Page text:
A Diagnostic Test for Canine Hemangiosarcoma Using Novel miRNA Biomarkers
Principal Investigator: Scott Coonrod
Co-PI: Roy Cohen
DESCRIPTION (provided by applicant):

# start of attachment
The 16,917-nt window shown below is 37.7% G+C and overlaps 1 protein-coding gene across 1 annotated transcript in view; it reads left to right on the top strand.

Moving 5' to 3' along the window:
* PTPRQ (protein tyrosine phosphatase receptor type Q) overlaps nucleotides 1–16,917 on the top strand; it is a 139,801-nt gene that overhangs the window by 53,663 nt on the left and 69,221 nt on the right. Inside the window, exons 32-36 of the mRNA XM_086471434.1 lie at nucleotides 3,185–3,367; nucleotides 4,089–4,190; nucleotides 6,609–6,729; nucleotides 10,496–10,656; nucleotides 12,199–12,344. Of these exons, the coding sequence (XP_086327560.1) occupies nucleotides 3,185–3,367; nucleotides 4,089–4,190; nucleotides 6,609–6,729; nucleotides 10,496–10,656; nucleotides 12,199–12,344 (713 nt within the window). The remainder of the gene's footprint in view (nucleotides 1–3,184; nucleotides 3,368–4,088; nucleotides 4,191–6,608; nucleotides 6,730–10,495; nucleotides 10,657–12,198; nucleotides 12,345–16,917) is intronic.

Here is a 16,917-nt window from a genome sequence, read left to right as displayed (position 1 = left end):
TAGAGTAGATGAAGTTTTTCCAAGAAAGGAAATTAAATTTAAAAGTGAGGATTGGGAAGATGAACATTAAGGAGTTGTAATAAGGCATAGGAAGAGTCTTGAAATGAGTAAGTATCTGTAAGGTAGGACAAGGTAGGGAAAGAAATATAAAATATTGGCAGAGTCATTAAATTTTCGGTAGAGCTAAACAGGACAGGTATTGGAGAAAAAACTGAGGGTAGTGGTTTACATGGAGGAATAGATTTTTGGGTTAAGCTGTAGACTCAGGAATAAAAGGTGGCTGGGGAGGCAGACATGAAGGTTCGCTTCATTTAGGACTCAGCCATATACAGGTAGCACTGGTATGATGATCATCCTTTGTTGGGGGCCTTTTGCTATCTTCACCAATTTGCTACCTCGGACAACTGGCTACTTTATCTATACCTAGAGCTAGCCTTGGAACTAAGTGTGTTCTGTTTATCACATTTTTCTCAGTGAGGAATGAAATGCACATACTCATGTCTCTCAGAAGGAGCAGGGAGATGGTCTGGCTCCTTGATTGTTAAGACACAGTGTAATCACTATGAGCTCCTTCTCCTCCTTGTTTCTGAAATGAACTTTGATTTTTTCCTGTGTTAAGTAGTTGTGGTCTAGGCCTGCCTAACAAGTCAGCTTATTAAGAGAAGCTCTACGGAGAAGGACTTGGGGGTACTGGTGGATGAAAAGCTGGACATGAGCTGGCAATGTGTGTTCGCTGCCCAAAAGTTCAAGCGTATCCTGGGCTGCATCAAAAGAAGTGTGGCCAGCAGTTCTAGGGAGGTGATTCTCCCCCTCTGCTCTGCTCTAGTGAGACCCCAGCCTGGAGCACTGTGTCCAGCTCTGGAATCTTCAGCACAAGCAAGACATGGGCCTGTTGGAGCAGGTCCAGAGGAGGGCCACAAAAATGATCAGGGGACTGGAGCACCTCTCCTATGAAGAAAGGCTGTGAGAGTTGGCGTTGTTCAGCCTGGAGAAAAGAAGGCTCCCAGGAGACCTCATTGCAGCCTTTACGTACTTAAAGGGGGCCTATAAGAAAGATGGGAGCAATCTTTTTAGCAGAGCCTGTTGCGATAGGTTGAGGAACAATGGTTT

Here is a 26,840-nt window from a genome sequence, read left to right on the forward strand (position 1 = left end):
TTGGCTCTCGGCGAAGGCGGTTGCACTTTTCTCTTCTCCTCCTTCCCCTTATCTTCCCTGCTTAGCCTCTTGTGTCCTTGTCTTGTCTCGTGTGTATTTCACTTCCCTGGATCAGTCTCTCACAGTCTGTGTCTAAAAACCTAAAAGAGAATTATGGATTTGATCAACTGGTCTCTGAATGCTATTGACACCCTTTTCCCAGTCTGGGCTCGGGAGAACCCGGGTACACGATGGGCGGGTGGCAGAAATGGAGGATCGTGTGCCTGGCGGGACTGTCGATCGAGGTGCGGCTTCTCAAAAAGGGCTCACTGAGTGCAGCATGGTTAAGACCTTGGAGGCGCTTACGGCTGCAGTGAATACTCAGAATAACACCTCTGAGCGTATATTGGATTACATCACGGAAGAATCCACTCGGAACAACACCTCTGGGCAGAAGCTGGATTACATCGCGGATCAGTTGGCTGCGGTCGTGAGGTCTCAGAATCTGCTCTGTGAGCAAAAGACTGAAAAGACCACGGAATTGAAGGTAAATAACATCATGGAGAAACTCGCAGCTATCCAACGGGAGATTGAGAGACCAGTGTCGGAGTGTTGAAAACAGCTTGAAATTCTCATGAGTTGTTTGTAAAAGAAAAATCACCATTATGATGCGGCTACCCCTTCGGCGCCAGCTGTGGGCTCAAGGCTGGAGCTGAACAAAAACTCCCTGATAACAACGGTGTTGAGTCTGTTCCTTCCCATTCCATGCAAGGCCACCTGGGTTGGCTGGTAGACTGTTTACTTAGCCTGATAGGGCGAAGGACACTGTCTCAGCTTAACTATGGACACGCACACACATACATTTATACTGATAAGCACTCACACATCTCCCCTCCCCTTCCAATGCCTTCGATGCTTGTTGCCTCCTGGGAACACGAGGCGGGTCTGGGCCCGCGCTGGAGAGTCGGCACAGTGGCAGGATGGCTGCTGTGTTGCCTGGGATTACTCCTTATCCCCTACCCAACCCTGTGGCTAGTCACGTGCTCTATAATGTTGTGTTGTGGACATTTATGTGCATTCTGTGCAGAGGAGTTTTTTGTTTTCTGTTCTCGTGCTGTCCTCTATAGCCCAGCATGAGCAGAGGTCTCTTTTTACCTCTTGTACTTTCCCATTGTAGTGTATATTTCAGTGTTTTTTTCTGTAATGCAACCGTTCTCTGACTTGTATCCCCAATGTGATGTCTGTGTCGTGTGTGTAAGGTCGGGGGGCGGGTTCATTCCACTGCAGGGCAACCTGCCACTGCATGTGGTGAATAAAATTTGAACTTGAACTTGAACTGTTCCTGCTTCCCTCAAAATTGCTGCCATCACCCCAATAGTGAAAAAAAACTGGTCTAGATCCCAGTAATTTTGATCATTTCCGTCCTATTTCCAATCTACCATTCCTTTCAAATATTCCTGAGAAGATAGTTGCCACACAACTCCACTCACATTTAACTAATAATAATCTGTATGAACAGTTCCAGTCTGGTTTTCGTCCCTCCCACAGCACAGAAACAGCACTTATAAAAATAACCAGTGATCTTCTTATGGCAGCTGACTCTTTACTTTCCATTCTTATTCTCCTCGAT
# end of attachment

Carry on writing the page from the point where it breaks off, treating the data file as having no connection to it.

Each year, thousands of dogs die of canine hemangiosarcoma (HSA), an extremely aggressive vascular cancer that arises from transformed endothelial cells or endothelial precursors of the spleen, heart, liver, and other primary locations. Approximately 65% of all diagnosed cases are splenic and this form of HSA is often first detected when the mass ruptures, causing severe life-threatening internal bleeding, lethargy, and, usually a visit to the emergency room. At this late stage of tumor progression, the cancer has often already metastasized throughout the body and the prognosis is dire. Currently, the process for determining whether a splenic mass is malignant (most commonly HSA) or benign (hematoma, lymphoid hyperplasia) is lengthy and expensive, involving splenectomy and histopathology, forcing clinicians and owners to make life and death decisions for the pet based on statistics and without accurate diagnostic information for the individual. A rapid-test Point-of-Care (PoC) device that can accurately distinguish HSA from other splenic diseases would be highly desirable as it would help to guide the clinicians and owners in their decision-making process. miRNAs are small non-coding RNAs (17–25 nucleotides) that are evolutionarily conserved, naturally abundant, and relatively stable molecules that facilitate post transcriptional gene regulation in many biological and pathological processes. Over the last decade miRNAs have been increasingly recognized as promising biomarkers for various types of cancers. Our preliminary studies have shown that serum levels of miR-132 are significantly increased (p<0.00001) while serum levels of miR-486 are significantly decreased (p<0.00001) in dogs ultimately diagnosed with HSA when compared to dogs with other diagnoses and to healthy controls. These preliminary findings suggest that miR- 132 and miR-486 represent promising new diagnostic tools for HSA. While these biomarkers may accurately differentiate HSA from benign disease, thus far, a technology that would enable rapid and clinically meaningful detection of these promising miRNAs at the PoC level is lacking. Given these observations, the goals of our collaborative project are to address this unmet need via three main objectives: 1) confirm the ability of our serum miRNA biomarkers to differentiate dogs with HSA from dogs with benign splenic masses, 2) further develop our innovative Tethered Enzyme Technology (TET) for rapid detection of these miRNAs, and 3) test the utility of our TET-based Rapid-HSA-test in a pilot clinical study at the Cornell University Hospital for Animals.